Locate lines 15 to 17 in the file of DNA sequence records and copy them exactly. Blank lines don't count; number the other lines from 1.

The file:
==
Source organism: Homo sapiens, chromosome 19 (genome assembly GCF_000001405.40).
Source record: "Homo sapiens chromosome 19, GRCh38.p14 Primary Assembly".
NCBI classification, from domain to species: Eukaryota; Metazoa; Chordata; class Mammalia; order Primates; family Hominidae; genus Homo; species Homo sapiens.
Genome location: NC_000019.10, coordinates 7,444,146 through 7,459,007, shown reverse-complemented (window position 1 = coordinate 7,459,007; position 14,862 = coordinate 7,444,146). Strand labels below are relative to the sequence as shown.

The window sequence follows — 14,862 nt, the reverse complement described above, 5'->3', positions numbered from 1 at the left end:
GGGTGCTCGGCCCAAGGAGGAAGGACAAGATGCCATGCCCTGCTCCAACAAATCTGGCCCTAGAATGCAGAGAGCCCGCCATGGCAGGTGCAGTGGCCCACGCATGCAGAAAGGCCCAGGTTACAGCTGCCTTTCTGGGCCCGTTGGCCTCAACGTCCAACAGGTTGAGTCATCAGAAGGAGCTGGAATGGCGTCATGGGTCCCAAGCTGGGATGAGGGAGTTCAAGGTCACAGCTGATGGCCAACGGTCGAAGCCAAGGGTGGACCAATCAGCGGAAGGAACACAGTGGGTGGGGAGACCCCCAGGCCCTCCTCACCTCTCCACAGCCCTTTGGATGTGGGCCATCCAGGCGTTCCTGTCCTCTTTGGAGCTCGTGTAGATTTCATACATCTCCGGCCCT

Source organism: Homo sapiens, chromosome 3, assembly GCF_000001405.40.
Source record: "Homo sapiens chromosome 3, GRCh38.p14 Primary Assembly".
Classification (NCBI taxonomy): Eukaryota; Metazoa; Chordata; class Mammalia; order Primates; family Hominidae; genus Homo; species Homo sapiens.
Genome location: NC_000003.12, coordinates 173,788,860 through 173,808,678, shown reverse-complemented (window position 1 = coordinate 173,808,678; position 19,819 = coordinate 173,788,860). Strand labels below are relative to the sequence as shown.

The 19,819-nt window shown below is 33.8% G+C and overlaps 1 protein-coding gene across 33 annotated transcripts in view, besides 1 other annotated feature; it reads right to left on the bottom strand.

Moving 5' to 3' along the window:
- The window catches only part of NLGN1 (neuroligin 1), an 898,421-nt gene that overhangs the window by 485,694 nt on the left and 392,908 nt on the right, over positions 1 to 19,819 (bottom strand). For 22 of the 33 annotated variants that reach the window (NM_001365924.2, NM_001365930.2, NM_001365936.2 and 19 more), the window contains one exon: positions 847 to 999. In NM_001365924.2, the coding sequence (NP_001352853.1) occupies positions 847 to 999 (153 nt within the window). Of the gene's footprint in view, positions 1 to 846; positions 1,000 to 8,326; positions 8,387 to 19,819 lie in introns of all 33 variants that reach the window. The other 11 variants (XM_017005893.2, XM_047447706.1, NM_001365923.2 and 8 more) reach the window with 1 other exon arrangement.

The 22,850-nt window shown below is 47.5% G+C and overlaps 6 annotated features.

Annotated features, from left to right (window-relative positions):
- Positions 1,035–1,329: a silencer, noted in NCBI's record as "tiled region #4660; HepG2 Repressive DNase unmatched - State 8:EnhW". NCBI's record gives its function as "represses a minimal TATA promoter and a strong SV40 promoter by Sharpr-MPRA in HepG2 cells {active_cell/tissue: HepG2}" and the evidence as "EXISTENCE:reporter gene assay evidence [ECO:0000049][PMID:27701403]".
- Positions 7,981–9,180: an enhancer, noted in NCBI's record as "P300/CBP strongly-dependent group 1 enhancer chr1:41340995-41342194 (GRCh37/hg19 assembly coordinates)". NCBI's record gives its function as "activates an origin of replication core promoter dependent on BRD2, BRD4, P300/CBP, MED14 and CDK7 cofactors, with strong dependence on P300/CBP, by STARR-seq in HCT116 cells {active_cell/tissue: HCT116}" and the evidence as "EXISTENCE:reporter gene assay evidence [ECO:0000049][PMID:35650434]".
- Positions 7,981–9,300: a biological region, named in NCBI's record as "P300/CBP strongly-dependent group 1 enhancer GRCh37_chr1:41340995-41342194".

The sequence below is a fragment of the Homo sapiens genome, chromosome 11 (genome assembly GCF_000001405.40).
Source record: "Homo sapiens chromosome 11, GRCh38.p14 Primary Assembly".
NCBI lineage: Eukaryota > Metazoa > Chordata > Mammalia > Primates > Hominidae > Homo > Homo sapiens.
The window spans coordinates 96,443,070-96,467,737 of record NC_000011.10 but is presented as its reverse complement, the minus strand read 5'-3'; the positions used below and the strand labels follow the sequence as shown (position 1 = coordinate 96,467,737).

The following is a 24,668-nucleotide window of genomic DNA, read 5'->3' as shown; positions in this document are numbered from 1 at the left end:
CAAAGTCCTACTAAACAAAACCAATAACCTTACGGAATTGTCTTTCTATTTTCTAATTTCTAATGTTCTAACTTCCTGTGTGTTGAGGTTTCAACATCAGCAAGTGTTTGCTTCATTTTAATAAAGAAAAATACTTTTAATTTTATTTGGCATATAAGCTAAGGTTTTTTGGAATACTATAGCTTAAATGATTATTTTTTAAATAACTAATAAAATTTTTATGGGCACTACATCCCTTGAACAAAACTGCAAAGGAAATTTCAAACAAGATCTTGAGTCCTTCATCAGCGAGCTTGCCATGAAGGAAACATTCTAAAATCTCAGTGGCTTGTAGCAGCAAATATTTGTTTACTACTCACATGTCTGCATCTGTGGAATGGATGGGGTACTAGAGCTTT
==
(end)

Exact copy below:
Annotated features, from left to right (window-relative positions):
- Positions 1,035–1,329: a silencer, noted in NCBI's record as "tiled region #4660; HepG2 Repressive DNase unmatched - State 8:EnhW". NCBI's record gives its function as "represses a minimal TATA promoter and a strong SV40 promoter by Sharpr-MPRA in HepG2 cells {active_cell/tissue: HepG2}" and the evidence as "EXISTENCE:reporter gene assay evidence [ECO:0000049][PMID:27701403]".
- Positions 7,981–9,180: an enhancer, noted in NCBI's record as "P300/CBP strongly-dependent group 1 enhancer chr1:41340995-41342194 (GRCh37/hg19 assembly coordinates)". NCBI's record gives its function as "activates an origin of replication core promoter dependent on BRD2, BRD4, P300/CBP, MED14 and CDK7 cofactors, with strong dependence on P300/CBP, by STARR-seq in HCT116 cells {active_cell/tissue: HCT116}" and the evidence as "EXISTENCE:reporter gene assay evidence [ECO:0000049][PMID:35650434]".